Christ, who came to save all mankind and who wishes Christians to be associated with him in the work of redemption, wanted to teach his disciples — you and me — to have a great and sincere charity, one which is more noble and more precious: that of loving one another in the same way as Christ loves each one of us. Only then, by imitating the divine pattern he has left us, and notwithstanding our own rough ways, will we be able to open our hearts to all men and love in a higher and totally new way.
Tertullian writing in the second century tells us how impressed the pagans were by the behaviour of the faithful at that time. So attractive was it both supernaturally and humanly that they often remarked: 'See how they love one another.'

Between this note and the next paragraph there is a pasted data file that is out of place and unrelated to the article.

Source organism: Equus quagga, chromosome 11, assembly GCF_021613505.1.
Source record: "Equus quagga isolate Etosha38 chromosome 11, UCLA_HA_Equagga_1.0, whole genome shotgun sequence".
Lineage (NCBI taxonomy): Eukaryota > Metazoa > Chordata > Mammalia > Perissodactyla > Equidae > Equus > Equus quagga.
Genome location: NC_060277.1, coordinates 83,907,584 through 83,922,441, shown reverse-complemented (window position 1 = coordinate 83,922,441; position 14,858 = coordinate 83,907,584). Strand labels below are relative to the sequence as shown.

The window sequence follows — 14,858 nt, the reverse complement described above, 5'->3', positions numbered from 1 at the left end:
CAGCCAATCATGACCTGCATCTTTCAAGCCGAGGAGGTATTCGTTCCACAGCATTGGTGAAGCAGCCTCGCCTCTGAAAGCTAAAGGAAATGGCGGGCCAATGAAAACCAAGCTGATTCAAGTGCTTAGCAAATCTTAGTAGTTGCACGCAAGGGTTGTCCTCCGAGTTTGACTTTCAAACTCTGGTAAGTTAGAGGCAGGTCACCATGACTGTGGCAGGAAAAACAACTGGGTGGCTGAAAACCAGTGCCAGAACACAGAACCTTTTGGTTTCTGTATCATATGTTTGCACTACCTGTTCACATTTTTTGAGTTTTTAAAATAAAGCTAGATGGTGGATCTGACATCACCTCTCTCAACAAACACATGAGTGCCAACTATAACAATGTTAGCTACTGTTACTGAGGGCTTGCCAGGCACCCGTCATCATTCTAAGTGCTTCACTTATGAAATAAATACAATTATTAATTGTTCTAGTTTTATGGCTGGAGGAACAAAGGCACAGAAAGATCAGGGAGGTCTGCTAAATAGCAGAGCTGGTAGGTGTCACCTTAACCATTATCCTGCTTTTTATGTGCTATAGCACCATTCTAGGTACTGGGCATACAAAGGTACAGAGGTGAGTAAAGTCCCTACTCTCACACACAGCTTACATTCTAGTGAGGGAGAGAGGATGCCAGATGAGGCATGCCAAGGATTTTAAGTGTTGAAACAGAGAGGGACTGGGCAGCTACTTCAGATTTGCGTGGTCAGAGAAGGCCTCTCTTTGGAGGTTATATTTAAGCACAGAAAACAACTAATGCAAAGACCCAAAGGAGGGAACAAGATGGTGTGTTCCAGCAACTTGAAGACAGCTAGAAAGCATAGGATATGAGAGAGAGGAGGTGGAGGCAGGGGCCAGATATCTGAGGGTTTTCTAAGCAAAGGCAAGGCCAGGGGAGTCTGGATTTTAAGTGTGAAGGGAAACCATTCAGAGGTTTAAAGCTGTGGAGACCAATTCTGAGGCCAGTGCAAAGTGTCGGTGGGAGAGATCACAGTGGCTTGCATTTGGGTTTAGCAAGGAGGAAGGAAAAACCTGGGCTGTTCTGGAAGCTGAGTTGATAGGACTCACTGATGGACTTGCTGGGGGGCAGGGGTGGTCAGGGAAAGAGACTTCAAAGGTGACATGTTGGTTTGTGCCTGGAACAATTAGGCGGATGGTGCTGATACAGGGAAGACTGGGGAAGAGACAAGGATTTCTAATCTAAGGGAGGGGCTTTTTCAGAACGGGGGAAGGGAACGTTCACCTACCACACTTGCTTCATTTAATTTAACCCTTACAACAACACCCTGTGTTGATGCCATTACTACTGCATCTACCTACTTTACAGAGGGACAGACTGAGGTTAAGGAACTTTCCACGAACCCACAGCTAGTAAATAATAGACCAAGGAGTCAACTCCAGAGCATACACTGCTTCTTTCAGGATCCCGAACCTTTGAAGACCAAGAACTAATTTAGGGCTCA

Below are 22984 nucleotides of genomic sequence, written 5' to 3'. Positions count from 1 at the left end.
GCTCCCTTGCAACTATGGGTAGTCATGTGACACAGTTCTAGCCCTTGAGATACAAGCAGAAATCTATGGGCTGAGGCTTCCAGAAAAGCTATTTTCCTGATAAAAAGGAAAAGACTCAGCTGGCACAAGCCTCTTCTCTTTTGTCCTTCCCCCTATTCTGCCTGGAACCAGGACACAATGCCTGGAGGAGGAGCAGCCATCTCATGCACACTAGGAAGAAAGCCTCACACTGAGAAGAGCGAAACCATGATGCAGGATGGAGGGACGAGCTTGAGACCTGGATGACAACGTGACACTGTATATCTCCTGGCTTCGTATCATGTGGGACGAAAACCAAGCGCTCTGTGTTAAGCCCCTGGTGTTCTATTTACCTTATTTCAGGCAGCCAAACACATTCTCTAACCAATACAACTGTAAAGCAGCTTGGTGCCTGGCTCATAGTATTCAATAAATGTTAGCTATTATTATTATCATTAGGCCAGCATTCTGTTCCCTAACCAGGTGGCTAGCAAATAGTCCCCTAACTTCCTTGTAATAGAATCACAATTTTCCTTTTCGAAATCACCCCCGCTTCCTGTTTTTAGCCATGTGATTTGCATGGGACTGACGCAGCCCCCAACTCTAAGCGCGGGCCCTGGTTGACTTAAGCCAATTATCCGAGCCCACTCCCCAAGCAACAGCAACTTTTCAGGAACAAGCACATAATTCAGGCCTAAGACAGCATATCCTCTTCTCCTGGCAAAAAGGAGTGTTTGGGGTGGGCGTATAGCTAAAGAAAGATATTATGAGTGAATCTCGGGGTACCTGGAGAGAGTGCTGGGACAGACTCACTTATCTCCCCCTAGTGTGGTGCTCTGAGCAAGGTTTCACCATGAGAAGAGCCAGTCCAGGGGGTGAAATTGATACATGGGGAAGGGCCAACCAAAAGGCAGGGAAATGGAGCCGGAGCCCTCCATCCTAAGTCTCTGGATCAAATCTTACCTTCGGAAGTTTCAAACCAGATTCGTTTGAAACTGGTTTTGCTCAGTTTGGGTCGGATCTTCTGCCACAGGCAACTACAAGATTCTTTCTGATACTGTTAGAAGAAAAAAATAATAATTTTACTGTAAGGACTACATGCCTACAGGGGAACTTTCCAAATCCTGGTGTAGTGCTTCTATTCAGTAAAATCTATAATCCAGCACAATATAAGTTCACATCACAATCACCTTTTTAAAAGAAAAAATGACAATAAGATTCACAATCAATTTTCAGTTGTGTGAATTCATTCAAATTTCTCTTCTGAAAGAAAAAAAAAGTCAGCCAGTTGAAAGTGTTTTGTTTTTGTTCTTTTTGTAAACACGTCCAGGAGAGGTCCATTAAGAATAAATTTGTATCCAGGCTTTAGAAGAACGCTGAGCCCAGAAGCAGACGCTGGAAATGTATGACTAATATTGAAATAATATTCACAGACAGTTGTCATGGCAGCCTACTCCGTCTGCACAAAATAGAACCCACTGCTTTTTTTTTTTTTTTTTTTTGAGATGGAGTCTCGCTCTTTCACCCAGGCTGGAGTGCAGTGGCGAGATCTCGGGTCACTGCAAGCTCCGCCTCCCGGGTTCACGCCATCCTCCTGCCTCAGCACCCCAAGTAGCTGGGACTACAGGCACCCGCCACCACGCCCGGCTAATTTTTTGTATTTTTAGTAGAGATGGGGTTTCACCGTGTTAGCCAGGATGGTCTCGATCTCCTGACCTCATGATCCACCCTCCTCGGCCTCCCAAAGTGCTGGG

If you think, looking at yourself now or in so many things you do each day, that you do not deserve such praise; that your heart does not respond as it should to the promptings of God, then consider that the time has come for you to put things right.
The principal apostolate we Christians must carry out in the world, and the best witness we can give of our faith, is to help bring about a climate of genuine charity within the Church. For who indeed could feel attracted to the Gospel if those who say they preach the Good News do not really love one another, but spend their time attacking one another, spreading slander and quarrelling? (Friends of God, 225-226)